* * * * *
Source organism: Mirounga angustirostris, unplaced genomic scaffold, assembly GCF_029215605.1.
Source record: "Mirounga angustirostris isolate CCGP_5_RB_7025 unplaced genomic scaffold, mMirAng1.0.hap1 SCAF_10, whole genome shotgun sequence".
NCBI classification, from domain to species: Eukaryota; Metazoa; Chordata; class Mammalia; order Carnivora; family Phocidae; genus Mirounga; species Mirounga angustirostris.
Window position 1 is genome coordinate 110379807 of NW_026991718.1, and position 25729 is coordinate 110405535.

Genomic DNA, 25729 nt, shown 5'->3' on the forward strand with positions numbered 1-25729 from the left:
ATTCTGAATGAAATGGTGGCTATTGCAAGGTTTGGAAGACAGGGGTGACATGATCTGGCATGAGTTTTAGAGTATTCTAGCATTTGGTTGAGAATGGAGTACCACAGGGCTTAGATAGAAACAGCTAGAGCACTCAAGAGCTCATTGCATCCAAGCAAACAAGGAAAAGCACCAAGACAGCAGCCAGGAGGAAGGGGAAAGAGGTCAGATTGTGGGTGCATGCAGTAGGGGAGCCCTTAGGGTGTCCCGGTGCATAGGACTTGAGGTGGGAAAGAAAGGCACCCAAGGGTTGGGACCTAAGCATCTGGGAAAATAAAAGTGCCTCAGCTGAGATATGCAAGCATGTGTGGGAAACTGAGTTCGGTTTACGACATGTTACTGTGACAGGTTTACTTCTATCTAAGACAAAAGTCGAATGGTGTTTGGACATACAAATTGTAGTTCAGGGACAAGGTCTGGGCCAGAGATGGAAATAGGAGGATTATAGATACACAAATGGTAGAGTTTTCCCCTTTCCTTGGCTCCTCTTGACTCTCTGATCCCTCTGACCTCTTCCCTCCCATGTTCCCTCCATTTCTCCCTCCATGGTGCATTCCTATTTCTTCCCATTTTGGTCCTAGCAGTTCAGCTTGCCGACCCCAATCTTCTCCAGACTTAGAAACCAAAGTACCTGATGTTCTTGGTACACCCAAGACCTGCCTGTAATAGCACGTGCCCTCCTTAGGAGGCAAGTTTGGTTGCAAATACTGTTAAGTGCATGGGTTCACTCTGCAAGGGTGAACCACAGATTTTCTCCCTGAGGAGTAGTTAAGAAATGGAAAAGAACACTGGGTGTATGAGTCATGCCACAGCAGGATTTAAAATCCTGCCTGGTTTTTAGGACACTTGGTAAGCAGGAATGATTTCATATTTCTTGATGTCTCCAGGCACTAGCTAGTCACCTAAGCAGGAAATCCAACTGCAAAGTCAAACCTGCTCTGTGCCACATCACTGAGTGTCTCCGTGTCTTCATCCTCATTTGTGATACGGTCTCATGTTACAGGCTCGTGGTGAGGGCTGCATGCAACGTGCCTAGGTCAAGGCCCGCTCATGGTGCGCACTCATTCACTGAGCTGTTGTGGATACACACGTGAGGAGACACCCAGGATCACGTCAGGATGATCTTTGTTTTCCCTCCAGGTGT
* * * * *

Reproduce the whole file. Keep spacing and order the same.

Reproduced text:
Source organism: Mirounga angustirostris, unplaced genomic scaffold, assembly GCF_029215605.1.
Source record: "Mirounga angustirostris isolate CCGP_5_RB_7025 unplaced genomic scaffold, mMirAng1.0.hap1 SCAF_10, whole genome shotgun sequence".
NCBI classification, from domain to species: Eukaryota; Metazoa; Chordata; class Mammalia; order Carnivora; family Phocidae; genus Mirounga; species Mirounga angustirostris.
Window position 1 is genome coordinate 110379807 of NW_026991718.1, and position 25729 is coordinate 110405535.

Genomic DNA, 25729 nt, shown 5'->3' on the forward strand with positions numbered 1-25729 from the left:
ATTCTGAATGAAATGGTGGCTATTGCAAGGTTTGGAAGACAGGGGTGACATGATCTGGCATGAGTTTTAGAGTATTCTAGCATTTGGTTGAGAATGGAGTACCACAGGGCTTAGATAGAAACAGCTAGAGCACTCAAGAGCTCATTGCATCCAAGCAAACAAGGAAAAGCACCAAGACAGCAGCCAGGAGGAAGGGGAAAGAGGTCAGATTGTGGGTGCATGCAGTAGGGGAGCCCTTAGGGTGTCCCGGTGCATAGGACTTGAGGTGGGAAAGAAAGGCACCCAAGGGTTGGGACCTAAGCATCTGGGAAAATAAAAGTGCCTCAGCTGAGATATGCAAGCATGTGTGGGAAACTGAGTTCGGTTTACGACATGTTACTGTGACAGGTTTACTTCTATCTAAGACAAAAGTCGAATGGTGTTTGGACATACAAATTGTAGTTCAGGGACAAGGTCTGGGCCAGAGATGGAAATAGGAGGATTATAGATACACAAATGGTAGAGTTTTCCCCTTTCCTTGGCTCCTCTTGACTCTCTGATCCCTCTGACCTCTTCCCTCCCATGTTCCCTCCATTTCTCCCTCCATGGTGCATTCCTATTTCTTCCCATTTTGGTCCTAGCAGTTCAGCTTGCCGACCCCAATCTTCTCCAGACTTAGAAACCAAAGTACCTGATGTTCTTGGTACACCCAAGACCTGCCTGTAATAGCACGTGCCCTCCTTAGGAGGCAAGTTTGGTTGCAAATACTGTTAAGTGCATGGGTTCACTCTGCAAGGGTGAACCACAGATTTTCTCCCTGAGGAGTAGTTAAGAAATGGAAAAGAACACTGGGTGTATGAGTCATGCCACAGCAGGATTTAAAATCCTGCCTGGTTTTTAGGACACTTGGTAAGCAGGAATGATTTCATATTTCTTGATGTCTCCAGGCACTAGCTAGTCACCTAAGCAGGAAATCCAACTGCAAAGTCAAACCTGCTCTGTGCCACATCACTGAGTGTCTCCGTGTCTTCATCCTCATTTGTGATACGGTCTCATGTTACAGGCTCGTGGTGAGGGCTGCATGCAACGTGCCTAGGTCAAGGCCCGCTCATGGTGCGCACTCATTCACTGAGCTGTTGTGGATACACACGTGAGGAGACACCCAGGATCACGTCAGGATGATCTTTGTTTTCCCTCCAGGTGT